Trying to decide which climbing carabiners to add to your rack? Over the past 10 years, our climbing experts have purchased and tested over 45 different models, bringing you a comprehensive look at 10 of the best and most popular choices on the market today in this review. We use these tools to rack cams and nuts on our harnesses, on the ends of extendable slings and runners when trad climbing, for building anchors on multi-pitch climbs, and even for clipping in essentials such as approach shoes, jackets, and water when leaving the ground. We've measured each model up to the important metrics of ease of handling, clipping, unclipping, and portability, all to bring you an in-depth look into what might be the best carabiner for your climbing needs and budget.We've tested all the climbing gear you need to get out on the rock. If you're seeking slings to go with your carabiners, or want to upgrade your trad rack with some new cams, our reviews written by dedicated climbers can help you discern the best products.
|Price||$5.96 at Backcountry|
Compare at 3 sellers
|$10.46 at Backcountry|
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$13.95 at REI
$16.95 at Amazon
$14.30 at Amazon
|Pros||Full-sized, easy to clip, low price, low weight||Key-locking nose design, easy gate action, large size||Keylock wiregate has no notch, easy to handle, large rope-bearing surface||Recessed notch in nose, great clipping action, easy to handle||Easy clipping and unclipping, keylock design, lightweight for medium size biner|
|Cons||Has a notch in the nose, gates sometimes get sticky over time||Pricey, heavy compared to competition||Heavy, expensive, single "wiregate" takes some getting used to||Not the cheapest, not the lightest, crotch is slightly narrow for accommodating wide slings||Bent spine sacrifices strength|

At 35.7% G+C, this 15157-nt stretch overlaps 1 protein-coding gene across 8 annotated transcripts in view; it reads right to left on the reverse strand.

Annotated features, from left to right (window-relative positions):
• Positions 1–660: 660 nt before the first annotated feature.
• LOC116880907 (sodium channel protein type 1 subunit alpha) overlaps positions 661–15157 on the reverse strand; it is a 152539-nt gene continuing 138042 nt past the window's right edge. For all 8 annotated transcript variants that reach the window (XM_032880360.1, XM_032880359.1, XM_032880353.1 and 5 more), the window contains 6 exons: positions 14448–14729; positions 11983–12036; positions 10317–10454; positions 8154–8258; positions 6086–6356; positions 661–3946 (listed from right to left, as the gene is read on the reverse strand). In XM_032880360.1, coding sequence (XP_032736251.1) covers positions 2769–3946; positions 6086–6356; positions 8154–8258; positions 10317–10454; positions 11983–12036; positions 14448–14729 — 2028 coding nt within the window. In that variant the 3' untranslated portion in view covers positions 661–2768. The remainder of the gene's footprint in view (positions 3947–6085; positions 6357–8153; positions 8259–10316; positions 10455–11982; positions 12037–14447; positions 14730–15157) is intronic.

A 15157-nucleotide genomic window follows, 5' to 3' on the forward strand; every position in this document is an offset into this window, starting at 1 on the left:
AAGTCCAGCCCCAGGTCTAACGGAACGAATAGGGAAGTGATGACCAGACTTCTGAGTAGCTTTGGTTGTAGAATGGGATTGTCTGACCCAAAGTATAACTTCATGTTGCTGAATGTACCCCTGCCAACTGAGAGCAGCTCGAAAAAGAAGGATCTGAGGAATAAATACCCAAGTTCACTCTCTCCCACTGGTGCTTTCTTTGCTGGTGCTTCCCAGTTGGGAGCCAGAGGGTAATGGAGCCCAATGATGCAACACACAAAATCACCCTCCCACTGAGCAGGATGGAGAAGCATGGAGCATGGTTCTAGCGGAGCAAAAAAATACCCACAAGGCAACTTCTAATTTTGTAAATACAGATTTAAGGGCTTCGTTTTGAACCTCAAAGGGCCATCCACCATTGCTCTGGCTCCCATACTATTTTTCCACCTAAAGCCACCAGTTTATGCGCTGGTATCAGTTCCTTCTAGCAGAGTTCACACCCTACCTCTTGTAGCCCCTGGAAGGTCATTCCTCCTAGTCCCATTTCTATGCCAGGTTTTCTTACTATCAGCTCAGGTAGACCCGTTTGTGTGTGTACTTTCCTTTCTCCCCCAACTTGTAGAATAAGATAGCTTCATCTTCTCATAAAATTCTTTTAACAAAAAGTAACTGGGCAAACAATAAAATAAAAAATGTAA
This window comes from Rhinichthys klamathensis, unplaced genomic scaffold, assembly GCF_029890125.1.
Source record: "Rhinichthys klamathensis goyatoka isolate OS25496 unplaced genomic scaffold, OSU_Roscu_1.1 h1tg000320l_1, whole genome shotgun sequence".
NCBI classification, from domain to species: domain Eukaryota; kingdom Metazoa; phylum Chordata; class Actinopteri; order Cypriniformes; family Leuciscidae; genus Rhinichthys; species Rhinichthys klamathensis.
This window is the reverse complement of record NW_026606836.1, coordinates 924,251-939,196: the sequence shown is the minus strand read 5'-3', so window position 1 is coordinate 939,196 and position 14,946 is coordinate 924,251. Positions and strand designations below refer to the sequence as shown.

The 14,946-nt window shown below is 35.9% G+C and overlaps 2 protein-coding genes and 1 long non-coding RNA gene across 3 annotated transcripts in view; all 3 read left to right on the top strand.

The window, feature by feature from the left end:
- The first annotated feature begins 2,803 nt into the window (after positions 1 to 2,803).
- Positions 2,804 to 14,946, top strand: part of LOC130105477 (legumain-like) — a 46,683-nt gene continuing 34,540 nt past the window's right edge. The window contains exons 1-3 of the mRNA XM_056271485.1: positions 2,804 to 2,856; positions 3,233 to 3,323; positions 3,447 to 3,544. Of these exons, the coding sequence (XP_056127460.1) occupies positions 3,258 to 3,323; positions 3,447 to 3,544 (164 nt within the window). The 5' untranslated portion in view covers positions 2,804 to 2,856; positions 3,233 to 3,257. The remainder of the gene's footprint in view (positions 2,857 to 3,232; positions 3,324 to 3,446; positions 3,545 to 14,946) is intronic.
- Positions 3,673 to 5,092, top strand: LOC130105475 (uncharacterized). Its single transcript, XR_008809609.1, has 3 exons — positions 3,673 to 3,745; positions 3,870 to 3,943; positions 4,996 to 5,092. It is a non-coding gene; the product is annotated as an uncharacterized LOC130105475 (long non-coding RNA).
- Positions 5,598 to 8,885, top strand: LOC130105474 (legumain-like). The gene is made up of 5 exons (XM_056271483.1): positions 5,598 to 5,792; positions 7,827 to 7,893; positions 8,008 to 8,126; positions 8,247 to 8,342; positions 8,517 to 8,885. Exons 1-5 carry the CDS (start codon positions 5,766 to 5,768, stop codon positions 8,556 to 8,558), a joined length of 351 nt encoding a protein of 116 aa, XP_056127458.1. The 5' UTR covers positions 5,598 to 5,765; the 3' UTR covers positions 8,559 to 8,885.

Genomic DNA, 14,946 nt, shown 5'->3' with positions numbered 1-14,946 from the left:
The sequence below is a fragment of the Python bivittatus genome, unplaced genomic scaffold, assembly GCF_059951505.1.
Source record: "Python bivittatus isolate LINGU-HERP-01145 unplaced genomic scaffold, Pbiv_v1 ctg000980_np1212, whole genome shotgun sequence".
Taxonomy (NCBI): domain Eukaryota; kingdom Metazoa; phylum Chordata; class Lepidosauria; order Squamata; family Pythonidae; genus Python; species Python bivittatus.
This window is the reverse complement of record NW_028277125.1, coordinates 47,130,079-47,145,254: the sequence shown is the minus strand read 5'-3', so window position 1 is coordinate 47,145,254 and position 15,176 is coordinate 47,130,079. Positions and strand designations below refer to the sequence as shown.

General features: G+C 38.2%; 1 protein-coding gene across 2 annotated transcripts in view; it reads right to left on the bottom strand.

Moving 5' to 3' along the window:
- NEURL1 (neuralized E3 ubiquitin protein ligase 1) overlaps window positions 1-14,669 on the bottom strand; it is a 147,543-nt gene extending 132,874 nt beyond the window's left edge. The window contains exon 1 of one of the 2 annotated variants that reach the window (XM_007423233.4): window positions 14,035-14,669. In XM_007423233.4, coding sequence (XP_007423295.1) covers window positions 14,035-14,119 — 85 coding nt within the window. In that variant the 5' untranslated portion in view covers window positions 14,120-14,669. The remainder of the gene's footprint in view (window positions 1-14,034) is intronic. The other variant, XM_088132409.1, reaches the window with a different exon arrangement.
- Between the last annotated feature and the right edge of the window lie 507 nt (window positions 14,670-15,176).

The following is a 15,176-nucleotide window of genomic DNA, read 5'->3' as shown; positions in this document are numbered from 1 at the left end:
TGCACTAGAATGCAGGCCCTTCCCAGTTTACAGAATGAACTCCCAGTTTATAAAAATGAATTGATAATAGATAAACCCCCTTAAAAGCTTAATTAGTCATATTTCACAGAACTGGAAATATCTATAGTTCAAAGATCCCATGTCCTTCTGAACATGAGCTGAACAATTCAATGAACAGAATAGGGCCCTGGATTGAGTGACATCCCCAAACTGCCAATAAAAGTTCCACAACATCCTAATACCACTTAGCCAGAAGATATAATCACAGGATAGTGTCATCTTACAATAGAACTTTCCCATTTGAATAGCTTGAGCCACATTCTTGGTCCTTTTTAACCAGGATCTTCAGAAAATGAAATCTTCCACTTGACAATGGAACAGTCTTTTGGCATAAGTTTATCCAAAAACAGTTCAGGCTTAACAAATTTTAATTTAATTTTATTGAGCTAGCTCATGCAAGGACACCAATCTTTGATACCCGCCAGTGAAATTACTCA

|Bottom Line||While not perfect, still the most impressive combination of the winning attributes – full size, low weight, low price||This great carabiner is among the largest and hands down the easiest to use, regardless of hand size||If you love all things Petzl and are looking for a wiregate carabiner, the Ange L (and smaller S) are the only options, but they're not our favorite||A top quality carabiner that also demands that you pay a top of the line price, yet serves well for any climbing purpose||The Dyon is an excellent carabiner that we found effective in a wide variety of climbing applications|
|Rating Categories||CAMP Photon Wire||Wild Country Helium 3||Petzl Ange L||DMM Alpha Trad||CAMP USA Dyon|
|Gate Clearance (20%)|
|Specs||CAMP Photon Wire||Wild Country Helium 3||Petzl Ange L||DMM Alpha Trad||CAMP USA Dyon|
|Manufacturer Weight (g)||30g||38g||34g||36g||33g|
|Gate Closed (kN)||22||24||22||24||21|
|Gate Open (kN)||9||10||10||9||11|
|Gate Clearance (mm)||26||27||26||25||26|
|Forging Method||Cold||Hot||Not Specified||Hot||Not Specified|
Best Overall Carabiner
CAMP Photon Wire
The CAMP Photon Wire rises to the top as the best carabiner we think you can buy. While it ranks very high in all of our various comparison metrics, perhaps its best attribute is the incredible price, which is close to half as expensive as many of our other top scorers. This means you can buy twice as many of these as other well-rated models for the same price. Of course, we also love how light they are, how snappy and easy the gate is for clipping, and also how the wide, flat bucket has plenty of space for multiple ropes or knots to fit if needed, and yet still retains plenty of space for the gate to open easily.